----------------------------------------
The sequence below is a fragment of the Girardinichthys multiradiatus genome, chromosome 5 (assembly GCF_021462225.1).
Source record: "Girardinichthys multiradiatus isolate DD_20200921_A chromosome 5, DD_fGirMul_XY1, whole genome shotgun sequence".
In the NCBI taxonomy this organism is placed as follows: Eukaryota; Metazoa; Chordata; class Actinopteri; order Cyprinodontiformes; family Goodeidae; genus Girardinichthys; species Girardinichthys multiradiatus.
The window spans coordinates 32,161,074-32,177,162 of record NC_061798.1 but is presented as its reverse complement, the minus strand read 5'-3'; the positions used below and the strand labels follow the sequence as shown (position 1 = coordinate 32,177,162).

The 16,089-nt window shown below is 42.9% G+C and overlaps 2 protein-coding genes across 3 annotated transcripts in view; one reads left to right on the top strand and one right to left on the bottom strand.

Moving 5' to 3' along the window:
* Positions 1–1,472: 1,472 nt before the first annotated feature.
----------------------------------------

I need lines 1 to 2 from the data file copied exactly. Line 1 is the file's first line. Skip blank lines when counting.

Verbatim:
The sequence below is a fragment of the Girardinichthys multiradiatus genome, chromosome 5 (assembly GCF_021462225.1).
Source record: "Girardinichthys multiradiatus isolate DD_20200921_A chromosome 5, DD_fGirMul_XY1, whole genome shotgun sequence".